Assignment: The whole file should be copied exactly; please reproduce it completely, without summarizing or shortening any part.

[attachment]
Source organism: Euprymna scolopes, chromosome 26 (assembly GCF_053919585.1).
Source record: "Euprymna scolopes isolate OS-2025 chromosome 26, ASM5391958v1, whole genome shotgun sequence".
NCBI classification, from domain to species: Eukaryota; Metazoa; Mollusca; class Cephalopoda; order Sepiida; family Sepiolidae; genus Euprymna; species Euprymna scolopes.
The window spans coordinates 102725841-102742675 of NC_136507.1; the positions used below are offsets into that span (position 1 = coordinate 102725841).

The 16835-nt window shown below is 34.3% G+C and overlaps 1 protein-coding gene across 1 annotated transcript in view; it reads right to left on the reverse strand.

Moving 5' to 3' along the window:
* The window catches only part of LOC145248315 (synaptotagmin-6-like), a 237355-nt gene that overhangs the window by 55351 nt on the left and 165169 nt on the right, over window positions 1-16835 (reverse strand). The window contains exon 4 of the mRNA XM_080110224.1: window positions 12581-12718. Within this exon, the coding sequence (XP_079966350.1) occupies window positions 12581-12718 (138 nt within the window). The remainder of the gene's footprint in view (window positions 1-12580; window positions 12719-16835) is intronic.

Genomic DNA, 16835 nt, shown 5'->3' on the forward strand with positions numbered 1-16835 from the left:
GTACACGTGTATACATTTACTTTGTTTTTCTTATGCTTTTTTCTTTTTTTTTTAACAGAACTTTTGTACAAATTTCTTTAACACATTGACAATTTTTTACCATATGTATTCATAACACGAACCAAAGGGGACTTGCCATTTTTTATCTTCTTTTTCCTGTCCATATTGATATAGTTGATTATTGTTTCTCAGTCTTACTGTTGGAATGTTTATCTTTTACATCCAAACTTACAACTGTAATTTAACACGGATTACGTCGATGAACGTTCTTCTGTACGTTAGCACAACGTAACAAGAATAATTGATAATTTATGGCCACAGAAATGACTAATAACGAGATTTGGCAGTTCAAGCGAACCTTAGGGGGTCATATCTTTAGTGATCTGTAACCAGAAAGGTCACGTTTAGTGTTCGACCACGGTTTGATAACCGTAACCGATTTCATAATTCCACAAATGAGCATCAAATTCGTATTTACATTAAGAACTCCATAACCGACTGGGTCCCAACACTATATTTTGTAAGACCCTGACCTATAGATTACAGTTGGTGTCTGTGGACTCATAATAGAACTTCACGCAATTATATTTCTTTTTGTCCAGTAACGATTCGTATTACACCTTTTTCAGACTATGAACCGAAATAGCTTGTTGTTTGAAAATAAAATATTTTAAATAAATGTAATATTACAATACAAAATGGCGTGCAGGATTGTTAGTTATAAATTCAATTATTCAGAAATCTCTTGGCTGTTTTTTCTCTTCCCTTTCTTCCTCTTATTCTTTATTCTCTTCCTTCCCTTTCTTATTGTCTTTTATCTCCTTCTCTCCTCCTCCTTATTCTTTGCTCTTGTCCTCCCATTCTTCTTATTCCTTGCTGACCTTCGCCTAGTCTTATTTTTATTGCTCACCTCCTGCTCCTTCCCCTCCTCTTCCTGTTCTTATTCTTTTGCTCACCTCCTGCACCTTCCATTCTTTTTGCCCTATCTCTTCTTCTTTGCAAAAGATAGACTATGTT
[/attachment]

Source organism: Euprymna scolopes, chromosome 26 (assembly GCF_053919585.1).
Source record: "Euprymna scolopes isolate OS-2025 chromosome 26, ASM5391958v1, whole genome shotgun sequence".
NCBI classification, from domain to species: Eukaryota; Metazoa; Mollusca; class Cephalopoda; order Sepiida; family Sepiolidae; genus Euprymna; species Euprymna scolopes.
The window spans coordinates 102725841-102742675 of NC_136507.1; the positions used below are offsets into that span (position 1 = coordinate 102725841).

The 16835-nt window shown below is 34.3% G+C and overlaps 1 protein-coding gene across 1 annotated transcript in view; it reads right to left on the reverse strand.

Moving 5' to 3' along the window:
* The window catches only part of LOC145248315 (synaptotagmin-6-like), a 237355-nt gene that overhangs the window by 55351 nt on the left and 165169 nt on the right, over window positions 1-16835 (reverse strand). The window contains exon 4 of the mRNA XM_080110224.1: window positions 12581-12718. Within this exon, the coding sequence (XP_079966350.1) occupies window positions 12581-12718 (138 nt within the window). The remainder of the gene's footprint in view (window positions 1-12580; window positions 12719-16835) is intronic.

Genomic DNA, 16835 nt, shown 5'->3' on the forward strand with positions numbered 1-16835 from the left:
GTACACGTGTATACATTTACTTTGTTTTTCTTATGCTTTTTTCTTTTTTTTTTAACAGAACTTTTGTACAAATTTCTTTAACACATTGACAATTTTTTACCATATGTATTCATAACACGAACCAAAGGGGACTTGCCATTTTTTATCTTCTTTTTCCTGTCCATATTGATATAGTTGATTATTGTTTCTCAGTCTTACTGTTGGAATGTTTATCTTTTACATCCAAACTTACAACTGTAATTTAACACGGATTACGTCGATGAACGTTCTTCTGTACGTTAGCACAACGTAACAAGAATAATTGATAATTTATGGCCACAGAAATGACTAATAACGAGATTTGGCAGTTCAAGCGAACCTTAGGGGGTCATATCTTTAGTGATCTGTAACCAGAAAGGTCACGTTTAGTGTTCGACCACGGTTTGATAACCGTAACCGATTTCATAATTCCACAAATGAGCATCAAATTCGTATTTACATTAAGAACTCCATAACCGACTGGGTCCCAACACTATATTTTGTAAGACCCTGACCTATAGATTACAGTTGGTGTCTGTGGACTCATAATAGAACTTCACGCAATTATATTTCTTTTTGTCCAGTAACGATTCGTATTACACCTTTTTCAGACTATGAACCGAAATAGCTTGTTGTTTGAAAATAAAATATTTTAAATAAATGTAATATTACAATACAAAATGGCGTGCAGGATTGTTAGTTATAAATTCAATTATTCAGAAATCTCTTGGCTGTTTTTTCTCTTCCCTTTCTTCCTCTTATTCTTTATTCTCTTCCTTCCCTTTCTTATTGTCTTTTATCTCCTTCTCTCCTCCTCCTTATTCTTTGCTCTTGTCCTCCCATTCTTCTTATTCCTTGCTGACCTTCGCCTAGTCTTATTTTTATTGCTCACCTCCTGCTCCTTCCCCTCCTCTTCCTGTTCTTATTCTTTTGCTCACCTCCTGCACCTTCCATTCTTTTTGCCCTATCTCTTCTTCTTTGCAAAAGATAGACTATGTT